House passes bill to allow cannabis-derived epilepsy treatments


With a 96-34 vote in the Texas House on Monday, both chambers of the Legislature have passed for the first time a bill to allow the medical use of a cannabis-derived product in Texas.

State Rep. Stephanie Klick, R-Fort Worth, carried Senate Bill 339 for state Sen. Kevin Eltife, R-Tyler, to allow patients who suffer from a certain form of epilepsy to be treated legally with cannabidiol. CBD, as it is better-known, is one of dozens of compounds found in the marijuana plant. But unlike its cousin tetrahydrocannabinol, or THC, cannabidiol doesn’t produce a high or sense of euphoria.

The treatment has shown “remarkable promise” and would be used only when other options have failed, Klick said.

The law would allow state-regulated entities to legally grow and dispense cannabidiol.

The proposal was very narrowly written. It will allow only people with intractable epilepsy to be treated with CBD, which would be ingested and not smoked. It also says that two physicians would have to recommend it after at least two other treatments failed to help and after all federally approved drugs have been proven to be unavailable or inappropriate.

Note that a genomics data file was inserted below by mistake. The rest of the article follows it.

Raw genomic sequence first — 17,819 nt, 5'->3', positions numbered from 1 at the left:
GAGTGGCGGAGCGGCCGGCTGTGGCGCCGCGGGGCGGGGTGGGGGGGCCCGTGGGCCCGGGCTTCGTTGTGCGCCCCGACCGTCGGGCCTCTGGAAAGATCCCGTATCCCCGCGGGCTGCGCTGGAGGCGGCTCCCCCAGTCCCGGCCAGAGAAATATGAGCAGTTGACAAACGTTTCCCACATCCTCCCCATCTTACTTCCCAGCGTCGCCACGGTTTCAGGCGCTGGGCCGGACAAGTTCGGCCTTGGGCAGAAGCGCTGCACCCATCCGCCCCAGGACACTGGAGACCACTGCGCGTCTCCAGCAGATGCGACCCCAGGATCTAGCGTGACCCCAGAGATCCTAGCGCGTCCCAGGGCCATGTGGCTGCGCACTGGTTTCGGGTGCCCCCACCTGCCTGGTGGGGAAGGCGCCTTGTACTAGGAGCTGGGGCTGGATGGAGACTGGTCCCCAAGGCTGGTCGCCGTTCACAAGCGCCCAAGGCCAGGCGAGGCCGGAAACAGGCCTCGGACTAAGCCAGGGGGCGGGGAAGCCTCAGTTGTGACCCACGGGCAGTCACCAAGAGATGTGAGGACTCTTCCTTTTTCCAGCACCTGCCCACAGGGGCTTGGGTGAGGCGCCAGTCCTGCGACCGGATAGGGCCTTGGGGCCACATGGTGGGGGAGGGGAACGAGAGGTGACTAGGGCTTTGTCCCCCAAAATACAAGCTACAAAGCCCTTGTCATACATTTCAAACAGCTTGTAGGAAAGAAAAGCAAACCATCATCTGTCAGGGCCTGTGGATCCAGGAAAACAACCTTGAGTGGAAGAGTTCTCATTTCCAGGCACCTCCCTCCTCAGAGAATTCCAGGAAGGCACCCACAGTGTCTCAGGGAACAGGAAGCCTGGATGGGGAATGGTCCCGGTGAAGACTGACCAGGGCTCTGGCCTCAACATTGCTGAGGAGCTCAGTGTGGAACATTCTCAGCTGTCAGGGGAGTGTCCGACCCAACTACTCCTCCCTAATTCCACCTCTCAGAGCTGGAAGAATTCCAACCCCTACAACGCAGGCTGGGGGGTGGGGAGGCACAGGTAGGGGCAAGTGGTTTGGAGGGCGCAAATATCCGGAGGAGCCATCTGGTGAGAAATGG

Leslie Moccia of San Antonio brought her son Zach, a 25-year-old epilepsy patient who uses a wheelchair, to hear the debate on the bill. Their trip to Austin marks the end of a months-long effort to persuade lawmakers that CBD can make a difference in the lives of people with epilepsy, especially those with the more severe form known as Dravet Syndrome.

Zach suffers from about ten small seizures every day and larger ones every month or so.

“I am hoping that he will find some relief,” Moccia said. “Even if it doesn’t help Zach, I know it is going to help other kids.”

Opponents of the bill — such as the Sheriffs’ Association of Texas — had expressed worries about long-term effects of CBD on young persons’ developing minds and a possible pathway for loosening drug laws.

The proposal now heads to Gov. Greg Abbott for consideration. The governor’s press office declined to comment.


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